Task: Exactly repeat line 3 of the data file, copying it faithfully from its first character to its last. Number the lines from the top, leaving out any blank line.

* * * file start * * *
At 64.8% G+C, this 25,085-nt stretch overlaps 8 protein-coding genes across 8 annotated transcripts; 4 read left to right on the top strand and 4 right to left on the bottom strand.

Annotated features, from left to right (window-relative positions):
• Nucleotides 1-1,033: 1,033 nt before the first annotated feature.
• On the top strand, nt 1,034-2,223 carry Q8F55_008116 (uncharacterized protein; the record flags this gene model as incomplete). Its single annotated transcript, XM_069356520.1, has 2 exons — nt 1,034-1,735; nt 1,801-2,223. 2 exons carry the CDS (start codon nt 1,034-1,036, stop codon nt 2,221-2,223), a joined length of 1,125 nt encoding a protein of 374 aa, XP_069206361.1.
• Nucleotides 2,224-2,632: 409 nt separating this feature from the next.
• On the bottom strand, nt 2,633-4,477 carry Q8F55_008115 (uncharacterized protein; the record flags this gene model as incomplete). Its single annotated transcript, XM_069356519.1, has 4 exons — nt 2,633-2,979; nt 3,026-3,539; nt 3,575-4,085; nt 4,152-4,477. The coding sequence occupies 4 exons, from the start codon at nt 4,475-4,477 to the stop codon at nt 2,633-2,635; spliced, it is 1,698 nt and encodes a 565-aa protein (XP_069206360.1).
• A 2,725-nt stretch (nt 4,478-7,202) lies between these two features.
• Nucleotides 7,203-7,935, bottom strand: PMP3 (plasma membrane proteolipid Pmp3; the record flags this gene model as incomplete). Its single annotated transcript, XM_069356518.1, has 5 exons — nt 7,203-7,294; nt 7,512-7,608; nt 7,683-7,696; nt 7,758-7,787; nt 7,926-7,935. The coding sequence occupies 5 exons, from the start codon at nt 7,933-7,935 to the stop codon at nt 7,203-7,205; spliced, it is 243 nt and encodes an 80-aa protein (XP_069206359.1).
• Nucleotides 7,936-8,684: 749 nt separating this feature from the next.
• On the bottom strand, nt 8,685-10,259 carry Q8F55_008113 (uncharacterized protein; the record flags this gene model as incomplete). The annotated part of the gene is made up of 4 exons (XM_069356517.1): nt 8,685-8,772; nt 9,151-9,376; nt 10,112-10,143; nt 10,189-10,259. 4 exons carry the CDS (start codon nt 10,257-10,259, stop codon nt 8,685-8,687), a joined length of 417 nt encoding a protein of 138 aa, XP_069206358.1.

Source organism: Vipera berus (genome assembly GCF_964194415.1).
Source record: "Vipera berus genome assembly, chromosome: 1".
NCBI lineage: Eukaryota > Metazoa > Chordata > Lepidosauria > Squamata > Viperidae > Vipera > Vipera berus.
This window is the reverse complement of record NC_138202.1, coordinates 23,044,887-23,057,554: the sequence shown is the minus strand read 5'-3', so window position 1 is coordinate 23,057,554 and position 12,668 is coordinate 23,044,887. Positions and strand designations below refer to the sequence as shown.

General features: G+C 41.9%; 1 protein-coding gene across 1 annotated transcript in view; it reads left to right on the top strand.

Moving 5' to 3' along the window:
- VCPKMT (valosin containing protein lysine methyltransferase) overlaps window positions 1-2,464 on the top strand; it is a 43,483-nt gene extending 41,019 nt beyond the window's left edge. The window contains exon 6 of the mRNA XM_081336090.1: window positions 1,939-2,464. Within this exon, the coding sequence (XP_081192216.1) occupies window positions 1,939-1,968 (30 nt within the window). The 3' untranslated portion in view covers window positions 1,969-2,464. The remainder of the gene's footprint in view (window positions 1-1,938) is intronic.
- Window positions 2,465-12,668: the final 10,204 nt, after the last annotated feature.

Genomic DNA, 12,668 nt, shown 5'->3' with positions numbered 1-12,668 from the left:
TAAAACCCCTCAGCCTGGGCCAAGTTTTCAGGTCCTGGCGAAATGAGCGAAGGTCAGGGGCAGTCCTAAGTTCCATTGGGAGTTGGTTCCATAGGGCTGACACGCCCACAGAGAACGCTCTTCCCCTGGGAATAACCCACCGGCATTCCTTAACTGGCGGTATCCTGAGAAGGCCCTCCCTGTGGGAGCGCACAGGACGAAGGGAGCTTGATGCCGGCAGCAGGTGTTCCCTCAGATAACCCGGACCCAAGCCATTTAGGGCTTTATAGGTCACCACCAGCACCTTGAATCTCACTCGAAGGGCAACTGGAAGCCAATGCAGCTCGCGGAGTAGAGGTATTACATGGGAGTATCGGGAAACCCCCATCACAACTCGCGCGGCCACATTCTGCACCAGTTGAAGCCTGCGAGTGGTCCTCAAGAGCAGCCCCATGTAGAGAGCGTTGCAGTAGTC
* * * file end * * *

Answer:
• Nucleotides 1-1,033: 1,033 nt before the first annotated feature.